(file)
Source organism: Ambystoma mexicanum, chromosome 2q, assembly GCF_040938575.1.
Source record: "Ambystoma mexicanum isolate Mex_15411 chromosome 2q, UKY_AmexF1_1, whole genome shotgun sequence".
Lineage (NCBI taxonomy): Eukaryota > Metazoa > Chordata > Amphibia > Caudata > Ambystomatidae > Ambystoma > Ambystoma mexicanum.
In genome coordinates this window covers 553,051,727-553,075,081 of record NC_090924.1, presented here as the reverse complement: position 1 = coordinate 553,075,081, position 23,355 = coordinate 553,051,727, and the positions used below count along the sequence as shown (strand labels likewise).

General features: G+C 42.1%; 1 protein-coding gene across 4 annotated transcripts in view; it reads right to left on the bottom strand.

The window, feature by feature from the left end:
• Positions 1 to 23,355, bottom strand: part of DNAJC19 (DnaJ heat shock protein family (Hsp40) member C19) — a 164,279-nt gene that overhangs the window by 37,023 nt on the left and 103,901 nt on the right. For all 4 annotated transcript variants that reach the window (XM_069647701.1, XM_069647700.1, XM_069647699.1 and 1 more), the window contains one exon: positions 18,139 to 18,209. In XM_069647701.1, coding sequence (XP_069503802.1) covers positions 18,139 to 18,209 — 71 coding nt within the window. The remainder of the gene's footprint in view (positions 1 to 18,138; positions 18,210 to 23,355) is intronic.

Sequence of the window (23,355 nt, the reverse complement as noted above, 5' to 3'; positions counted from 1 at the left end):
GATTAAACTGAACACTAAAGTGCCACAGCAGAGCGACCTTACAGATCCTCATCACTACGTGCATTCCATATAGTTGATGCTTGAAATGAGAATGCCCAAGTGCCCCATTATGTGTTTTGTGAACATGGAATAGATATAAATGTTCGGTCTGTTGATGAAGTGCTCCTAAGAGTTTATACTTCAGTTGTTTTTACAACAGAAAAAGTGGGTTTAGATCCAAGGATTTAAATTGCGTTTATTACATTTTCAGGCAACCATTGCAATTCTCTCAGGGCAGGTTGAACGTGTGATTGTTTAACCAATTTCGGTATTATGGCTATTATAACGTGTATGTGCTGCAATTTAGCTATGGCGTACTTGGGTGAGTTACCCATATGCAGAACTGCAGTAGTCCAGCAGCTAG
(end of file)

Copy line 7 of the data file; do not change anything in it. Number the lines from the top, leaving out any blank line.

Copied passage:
• Positions 1 to 23,355, bottom strand: part of DNAJC19 (DnaJ heat shock protein family (Hsp40) member C19) — a 164,279-nt gene that overhangs the window by 37,023 nt on the left and 103,901 nt on the right. For all 4 annotated transcript variants that reach the window (XM_069647701.1, XM_069647700.1, XM_069647699.1 and 1 more), the window contains one exon: positions 18,139 to 18,209. In XM_069647701.1, coding sequence (XP_069503802.1) covers positions 18,139 to 18,209 — 71 coding nt within the window. The remainder of the gene's footprint in view (positions 1 to 18,138; positions 18,210 to 23,355) is intronic.